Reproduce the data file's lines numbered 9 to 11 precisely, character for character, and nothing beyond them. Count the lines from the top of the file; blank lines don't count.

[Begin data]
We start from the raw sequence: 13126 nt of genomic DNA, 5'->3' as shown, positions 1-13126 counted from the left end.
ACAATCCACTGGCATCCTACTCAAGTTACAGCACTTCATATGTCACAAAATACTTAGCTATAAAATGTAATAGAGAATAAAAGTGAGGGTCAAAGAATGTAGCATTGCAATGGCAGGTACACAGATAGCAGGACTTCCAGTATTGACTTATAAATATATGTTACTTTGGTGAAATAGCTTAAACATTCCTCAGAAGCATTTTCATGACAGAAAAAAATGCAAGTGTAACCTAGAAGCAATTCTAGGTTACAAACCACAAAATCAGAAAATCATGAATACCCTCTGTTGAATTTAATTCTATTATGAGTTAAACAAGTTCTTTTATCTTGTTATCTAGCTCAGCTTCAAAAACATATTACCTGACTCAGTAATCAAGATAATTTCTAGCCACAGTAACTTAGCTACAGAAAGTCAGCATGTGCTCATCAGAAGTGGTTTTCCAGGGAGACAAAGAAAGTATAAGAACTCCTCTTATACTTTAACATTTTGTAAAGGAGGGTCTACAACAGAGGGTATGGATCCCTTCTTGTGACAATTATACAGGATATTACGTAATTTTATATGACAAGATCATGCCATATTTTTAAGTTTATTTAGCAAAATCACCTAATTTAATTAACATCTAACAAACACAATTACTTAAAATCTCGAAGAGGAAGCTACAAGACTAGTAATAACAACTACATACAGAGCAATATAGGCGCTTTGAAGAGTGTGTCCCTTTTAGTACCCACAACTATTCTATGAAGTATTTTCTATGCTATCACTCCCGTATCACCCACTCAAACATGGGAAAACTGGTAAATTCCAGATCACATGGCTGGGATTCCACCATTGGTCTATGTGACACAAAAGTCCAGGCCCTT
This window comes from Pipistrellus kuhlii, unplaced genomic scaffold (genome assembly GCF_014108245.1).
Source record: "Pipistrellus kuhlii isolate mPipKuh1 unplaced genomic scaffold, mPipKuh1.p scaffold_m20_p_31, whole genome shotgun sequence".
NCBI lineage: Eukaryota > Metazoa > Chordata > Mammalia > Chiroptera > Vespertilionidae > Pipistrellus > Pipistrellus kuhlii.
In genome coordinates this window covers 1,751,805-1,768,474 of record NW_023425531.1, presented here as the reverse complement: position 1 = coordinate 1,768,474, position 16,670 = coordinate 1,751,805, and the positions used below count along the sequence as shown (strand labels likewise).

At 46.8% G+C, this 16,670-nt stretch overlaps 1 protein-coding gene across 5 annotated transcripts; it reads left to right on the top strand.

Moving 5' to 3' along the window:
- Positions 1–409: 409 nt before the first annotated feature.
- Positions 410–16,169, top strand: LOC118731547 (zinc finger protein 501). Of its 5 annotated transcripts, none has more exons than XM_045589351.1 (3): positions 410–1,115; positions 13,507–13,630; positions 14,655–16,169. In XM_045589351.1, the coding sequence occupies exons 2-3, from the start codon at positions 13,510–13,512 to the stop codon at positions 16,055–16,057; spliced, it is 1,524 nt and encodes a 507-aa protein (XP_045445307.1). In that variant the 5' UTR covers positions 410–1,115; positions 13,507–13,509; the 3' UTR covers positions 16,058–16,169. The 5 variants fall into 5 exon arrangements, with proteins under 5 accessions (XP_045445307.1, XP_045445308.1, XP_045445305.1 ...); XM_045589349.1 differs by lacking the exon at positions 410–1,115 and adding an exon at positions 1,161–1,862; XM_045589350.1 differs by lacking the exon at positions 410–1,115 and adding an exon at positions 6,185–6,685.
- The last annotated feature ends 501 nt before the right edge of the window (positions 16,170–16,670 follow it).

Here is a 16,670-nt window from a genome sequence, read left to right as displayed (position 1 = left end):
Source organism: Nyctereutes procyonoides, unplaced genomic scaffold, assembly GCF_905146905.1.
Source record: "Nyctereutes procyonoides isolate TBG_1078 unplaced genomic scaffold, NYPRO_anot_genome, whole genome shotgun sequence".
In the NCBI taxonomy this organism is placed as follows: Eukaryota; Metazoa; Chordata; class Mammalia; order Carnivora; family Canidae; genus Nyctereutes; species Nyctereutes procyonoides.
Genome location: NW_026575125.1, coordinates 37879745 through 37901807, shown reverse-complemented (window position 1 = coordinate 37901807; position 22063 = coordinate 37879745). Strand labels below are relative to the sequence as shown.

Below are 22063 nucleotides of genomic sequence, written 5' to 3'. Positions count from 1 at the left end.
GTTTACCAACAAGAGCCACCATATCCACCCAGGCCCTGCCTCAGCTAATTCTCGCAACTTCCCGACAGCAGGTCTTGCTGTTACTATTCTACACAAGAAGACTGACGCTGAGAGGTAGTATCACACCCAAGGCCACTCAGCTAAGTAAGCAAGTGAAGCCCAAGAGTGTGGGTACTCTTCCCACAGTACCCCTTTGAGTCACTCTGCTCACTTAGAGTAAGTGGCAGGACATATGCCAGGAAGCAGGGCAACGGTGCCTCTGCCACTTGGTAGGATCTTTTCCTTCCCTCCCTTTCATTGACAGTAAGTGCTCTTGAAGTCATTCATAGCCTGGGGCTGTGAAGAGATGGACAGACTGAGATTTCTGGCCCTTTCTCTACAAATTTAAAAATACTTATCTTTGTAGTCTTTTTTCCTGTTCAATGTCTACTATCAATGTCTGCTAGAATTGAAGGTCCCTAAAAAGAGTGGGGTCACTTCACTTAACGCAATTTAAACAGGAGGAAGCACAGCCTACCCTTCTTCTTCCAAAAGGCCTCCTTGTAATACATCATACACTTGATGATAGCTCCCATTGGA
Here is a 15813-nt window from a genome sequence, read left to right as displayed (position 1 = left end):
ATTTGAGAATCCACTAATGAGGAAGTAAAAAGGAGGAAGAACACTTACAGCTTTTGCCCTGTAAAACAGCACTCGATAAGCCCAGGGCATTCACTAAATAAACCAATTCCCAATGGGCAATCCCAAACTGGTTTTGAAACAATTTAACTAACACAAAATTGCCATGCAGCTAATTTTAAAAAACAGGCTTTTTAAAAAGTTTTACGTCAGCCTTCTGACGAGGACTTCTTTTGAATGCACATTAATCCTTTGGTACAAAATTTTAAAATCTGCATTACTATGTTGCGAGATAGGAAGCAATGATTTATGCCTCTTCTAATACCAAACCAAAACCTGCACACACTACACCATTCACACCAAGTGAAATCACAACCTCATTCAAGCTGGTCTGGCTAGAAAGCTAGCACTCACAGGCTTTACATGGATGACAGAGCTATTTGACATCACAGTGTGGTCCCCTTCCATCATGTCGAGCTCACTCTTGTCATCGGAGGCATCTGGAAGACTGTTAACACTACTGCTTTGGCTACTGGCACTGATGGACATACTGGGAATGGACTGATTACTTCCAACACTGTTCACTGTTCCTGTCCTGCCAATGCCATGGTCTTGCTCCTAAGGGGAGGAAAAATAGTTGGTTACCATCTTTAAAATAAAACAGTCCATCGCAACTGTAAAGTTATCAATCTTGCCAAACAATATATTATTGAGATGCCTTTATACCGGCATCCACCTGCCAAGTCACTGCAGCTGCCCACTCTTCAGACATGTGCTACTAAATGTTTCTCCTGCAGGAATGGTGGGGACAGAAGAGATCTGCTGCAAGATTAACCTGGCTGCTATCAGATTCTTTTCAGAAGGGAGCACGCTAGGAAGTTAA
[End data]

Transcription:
- Positions 1–409: 409 nt before the first annotated feature.
- Positions 410–16,169, top strand: LOC118731547 (zinc finger protein 501). Of its 5 annotated transcripts, none has more exons than XM_045589351.1 (3): positions 410–1,115; positions 13,507–13,630; positions 14,655–16,169. In XM_045589351.1, the coding sequence occupies exons 2-3, from the start codon at positions 13,510–13,512 to the stop codon at positions 16,055–16,057; spliced, it is 1,524 nt and encodes a 507-aa protein (XP_045445307.1). In that variant the 5' UTR covers positions 410–1,115; positions 13,507–13,509; the 3' UTR covers positions 16,058–16,169. The 5 variants fall into 5 exon arrangements, with proteins under 5 accessions (XP_045445307.1, XP_045445308.1, XP_045445305.1 ...); XM_045589349.1 differs by lacking the exon at positions 410–1,115 and adding an exon at positions 1,161–1,862; XM_045589350.1 differs by lacking the exon at positions 410–1,115 and adding an exon at positions 6,185–6,685.
- The last annotated feature ends 501 nt before the right edge of the window (positions 16,170–16,670 follow it).